Born in Chicago and growing up in Boston, Williams began studies with master drummer Alan Dawson at an early age and began playing professionally at the age of 13 with saxophonist Sam Rivers. Jackie McLean hired Williams at 16. At 17 Williams found considerable fame with Miles Davis, joining a group that was later dubbed Davis's Second Great Quintet. His first album as a leader, 1964's Life Time (not to be confused with the name of his band Lifetime, which he formed several years later) was recorded during his tenure with Davis.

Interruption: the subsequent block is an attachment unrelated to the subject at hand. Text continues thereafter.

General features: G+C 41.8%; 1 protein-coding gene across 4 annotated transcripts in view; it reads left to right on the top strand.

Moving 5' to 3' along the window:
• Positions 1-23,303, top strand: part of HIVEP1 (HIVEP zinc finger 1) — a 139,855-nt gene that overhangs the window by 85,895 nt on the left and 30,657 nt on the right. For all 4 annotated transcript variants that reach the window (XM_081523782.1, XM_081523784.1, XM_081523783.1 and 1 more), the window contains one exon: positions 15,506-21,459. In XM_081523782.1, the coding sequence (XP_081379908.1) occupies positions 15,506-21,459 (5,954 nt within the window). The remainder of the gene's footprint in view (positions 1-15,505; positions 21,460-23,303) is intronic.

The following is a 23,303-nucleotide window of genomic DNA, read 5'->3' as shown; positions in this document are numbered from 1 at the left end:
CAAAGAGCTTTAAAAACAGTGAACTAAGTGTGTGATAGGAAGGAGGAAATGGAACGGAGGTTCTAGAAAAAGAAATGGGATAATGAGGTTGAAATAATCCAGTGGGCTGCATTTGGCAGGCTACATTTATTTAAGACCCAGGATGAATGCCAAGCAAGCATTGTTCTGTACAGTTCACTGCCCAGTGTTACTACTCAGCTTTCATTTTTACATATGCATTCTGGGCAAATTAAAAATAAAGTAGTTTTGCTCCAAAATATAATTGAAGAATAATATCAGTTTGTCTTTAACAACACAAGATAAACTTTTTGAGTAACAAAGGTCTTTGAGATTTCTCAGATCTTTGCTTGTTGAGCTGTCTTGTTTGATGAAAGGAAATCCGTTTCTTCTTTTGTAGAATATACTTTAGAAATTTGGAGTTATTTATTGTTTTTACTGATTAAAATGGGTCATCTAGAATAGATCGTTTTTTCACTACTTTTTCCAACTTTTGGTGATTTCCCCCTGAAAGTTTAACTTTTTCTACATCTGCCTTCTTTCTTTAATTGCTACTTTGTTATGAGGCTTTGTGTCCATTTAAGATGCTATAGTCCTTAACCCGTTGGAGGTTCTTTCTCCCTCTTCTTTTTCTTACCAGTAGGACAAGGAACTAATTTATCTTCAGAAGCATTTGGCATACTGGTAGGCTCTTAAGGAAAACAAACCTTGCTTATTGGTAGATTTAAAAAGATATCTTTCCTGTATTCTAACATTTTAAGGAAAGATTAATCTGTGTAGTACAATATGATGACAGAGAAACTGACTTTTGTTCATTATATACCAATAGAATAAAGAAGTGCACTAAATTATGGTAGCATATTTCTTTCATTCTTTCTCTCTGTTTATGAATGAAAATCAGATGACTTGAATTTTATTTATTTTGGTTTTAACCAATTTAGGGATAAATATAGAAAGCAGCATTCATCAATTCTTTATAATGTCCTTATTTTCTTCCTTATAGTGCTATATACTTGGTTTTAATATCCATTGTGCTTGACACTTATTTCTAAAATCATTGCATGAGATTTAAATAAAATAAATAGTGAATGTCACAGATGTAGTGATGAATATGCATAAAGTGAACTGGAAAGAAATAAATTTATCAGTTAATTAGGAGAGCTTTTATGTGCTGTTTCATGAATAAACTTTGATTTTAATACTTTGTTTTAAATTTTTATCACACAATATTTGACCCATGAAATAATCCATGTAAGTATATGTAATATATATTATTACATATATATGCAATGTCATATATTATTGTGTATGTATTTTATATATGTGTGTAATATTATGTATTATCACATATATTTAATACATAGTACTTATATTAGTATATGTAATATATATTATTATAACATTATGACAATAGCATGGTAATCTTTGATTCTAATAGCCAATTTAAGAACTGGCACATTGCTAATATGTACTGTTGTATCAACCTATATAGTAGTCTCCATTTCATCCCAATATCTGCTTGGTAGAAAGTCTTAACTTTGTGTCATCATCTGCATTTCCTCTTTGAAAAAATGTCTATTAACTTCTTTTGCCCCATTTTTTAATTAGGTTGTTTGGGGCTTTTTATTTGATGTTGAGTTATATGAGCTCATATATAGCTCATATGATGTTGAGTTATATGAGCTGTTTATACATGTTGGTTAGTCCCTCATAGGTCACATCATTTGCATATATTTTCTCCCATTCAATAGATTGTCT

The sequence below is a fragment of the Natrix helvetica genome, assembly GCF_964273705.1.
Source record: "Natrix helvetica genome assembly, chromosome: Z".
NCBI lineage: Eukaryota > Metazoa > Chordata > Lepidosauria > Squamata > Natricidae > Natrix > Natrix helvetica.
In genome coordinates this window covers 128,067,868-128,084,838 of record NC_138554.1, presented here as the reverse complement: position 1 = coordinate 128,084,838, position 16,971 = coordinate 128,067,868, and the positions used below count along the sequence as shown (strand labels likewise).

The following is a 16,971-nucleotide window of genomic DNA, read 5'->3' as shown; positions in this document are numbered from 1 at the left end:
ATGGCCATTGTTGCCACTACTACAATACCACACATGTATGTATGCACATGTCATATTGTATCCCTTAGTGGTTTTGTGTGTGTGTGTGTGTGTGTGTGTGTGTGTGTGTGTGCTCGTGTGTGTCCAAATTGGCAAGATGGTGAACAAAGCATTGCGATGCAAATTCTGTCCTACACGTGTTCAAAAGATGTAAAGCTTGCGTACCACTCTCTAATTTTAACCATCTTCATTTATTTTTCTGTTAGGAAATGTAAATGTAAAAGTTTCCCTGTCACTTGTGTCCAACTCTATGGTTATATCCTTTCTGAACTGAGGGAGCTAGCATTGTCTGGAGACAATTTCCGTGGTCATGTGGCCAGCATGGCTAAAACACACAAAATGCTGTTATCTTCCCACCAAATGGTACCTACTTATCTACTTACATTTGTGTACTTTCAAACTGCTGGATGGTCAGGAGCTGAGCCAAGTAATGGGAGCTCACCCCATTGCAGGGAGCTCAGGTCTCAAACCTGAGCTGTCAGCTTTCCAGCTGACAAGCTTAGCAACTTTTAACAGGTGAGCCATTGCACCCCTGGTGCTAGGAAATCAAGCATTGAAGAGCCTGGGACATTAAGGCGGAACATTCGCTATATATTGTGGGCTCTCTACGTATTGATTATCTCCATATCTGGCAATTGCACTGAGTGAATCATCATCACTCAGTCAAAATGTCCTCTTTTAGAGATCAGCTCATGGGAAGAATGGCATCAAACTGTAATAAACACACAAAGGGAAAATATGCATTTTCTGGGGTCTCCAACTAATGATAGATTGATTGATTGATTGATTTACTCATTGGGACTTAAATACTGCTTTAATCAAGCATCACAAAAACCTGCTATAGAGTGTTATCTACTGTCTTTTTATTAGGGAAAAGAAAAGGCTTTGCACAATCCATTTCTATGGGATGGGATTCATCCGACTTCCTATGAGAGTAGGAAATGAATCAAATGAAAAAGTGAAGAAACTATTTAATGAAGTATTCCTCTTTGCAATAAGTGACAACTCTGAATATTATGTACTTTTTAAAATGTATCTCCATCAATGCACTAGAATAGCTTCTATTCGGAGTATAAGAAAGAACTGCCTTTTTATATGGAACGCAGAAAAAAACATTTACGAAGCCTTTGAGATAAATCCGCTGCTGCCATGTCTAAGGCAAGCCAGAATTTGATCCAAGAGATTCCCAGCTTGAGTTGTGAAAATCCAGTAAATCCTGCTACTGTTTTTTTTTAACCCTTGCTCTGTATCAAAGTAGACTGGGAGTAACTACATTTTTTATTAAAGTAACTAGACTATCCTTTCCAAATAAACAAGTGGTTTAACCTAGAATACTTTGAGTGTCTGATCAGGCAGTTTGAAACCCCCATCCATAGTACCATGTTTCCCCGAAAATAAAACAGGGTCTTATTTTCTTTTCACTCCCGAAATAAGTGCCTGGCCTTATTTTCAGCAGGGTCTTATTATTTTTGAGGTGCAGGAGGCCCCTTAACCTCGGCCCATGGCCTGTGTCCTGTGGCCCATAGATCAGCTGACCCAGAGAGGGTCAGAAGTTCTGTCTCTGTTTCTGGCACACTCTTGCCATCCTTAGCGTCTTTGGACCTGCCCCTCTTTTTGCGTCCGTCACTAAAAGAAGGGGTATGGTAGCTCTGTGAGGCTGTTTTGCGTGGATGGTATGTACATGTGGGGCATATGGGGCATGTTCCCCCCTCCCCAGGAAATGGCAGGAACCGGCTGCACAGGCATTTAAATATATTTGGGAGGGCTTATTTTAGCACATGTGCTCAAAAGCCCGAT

Williams was a vital element of the group, called by Davis in his autobiography the center of the group's sound.  His inventive playing helped redefine the role of jazz rhythm section through the use of polyrhythms and metric modulation (transitioning between mathematically related tempos and/or time signatures). But perhaps his overarching achievement was in demonstrating, through his playing, that the drummer need not be relegated to timekeeping and accompaniment in a jazz ensemble; that the drummer may be free to contribute to the performance as an equal partner in the improvisation.
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